With President Vladimir Putin on hand, Russia officially unveiled its secret new fighter jet—named “Checkmate”—at the MAKS-2021 air show in Moscow, Russia, earlier this week.
However, this particular version of the jet is most likely a full-scale model of the real aircraft, according to experts at Hush-Kit.
“Without higher resolution images it is difficult to be certain,” it writes.
“However, the lack of wiring and hydraulic lines within the visible parts of the main landing gear well, as well as the rather oversimplified external textures seen in the leaked footage pre-official the unveiling appear to suggest a mock up rather than a functioning aircraft,” it continues.
As reported in Popular Mechanics, the fighter jet comes with an “unusually pointy nose and an engine intake below the cockpit,” in addition to an “internal weapons bay designed to preserve its anti-radar shaping and can carry both air-to-air and air-to-ground ordnance, including both infrared- and radar-guided air-to-air missiles, air-to-ground and anti-ship missiles, guided and unguided bombs, and unguided rockets.”
This next-generation aircraft also boasts a combat radius of 1,500 kilometers (932 miles and a top speed of 1,180 miles per hour—but it does come with a hefty price tag of $25 million to $30 million. The first “Checkmate” is expected to take flight in 2023, and the actual deliveries of combat-ready airplanes will begin as early as 2026.
Toe-to-Toe With F-35
According to Popular Mechanics, “Sukhoi, in a dig against the F-35, says the Checkmate is capable of ‘continuous supersonic flight’—a nod to last year’s revelation the F-35 can only fly supersonic for fifty seconds before possibly damaging the plane. Sukhoi claims its aircraft is capable of 8G maneuvers.”
The single-seat, twin-engine aircraft—offering a supersonic range of more than 1,500 kilometers, which is more than two times the range of the Su-27 fighter—has been designed to destroy all types of air, ground, and naval targets. It also possesses multi-mission capability, automation, and artificial intelligence technologies that significantly enhance the capabilities of any air force.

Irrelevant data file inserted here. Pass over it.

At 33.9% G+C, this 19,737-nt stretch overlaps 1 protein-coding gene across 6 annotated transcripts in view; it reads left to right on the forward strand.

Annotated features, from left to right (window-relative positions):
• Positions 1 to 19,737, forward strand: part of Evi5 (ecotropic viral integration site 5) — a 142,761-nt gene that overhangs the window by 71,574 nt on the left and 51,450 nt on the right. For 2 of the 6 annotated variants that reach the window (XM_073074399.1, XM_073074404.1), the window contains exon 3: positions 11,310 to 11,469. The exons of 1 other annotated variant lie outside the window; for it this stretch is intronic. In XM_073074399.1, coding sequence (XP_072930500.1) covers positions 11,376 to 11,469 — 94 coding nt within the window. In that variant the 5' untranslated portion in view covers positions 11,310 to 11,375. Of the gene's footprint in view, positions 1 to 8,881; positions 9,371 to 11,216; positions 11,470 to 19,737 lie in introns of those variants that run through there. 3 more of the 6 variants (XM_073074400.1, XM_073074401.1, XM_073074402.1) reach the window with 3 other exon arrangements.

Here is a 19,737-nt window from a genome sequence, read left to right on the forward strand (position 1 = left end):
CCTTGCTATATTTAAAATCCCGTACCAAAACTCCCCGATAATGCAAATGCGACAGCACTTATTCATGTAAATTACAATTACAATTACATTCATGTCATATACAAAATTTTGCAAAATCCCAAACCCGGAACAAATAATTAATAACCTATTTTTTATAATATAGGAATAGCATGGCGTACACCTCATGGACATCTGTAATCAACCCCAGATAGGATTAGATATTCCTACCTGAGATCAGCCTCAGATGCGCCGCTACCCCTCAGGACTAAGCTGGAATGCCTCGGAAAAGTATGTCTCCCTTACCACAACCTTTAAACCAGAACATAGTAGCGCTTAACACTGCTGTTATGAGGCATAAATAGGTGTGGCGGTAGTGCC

A bigger question remains, however: Could the “Checkmate” really take on the F-35 head-to-head? If costs can be kept at reasonable levels during the manufacturing process, the F-35 indeed could take a hit in the global sales market.
The F-35 is known as the most lethal and versatile aircraft of the modern era. Former Defense Secretary James Mattis even called the F-35 “critical” for America’s air superiority and applauded its ability to integrate seamlessly with allies who have purchased the jet.
“The F-35 serves as the backbone of allied airpower for thirteen nations and counting. Playing a critical role in joint domain operations, the fighter brings unprecedented situational awareness, information sharing and connectivity to the coalition,” Lockheed Martin states on its website.
Ethen Kim Lieser is a Minneapolis-based Science and Tech Editor who has held posts at Google, The Korea Herald, Lincoln Journal Star, AsianWeek, and Arirang TV. Follow or contact him on LinkedIn.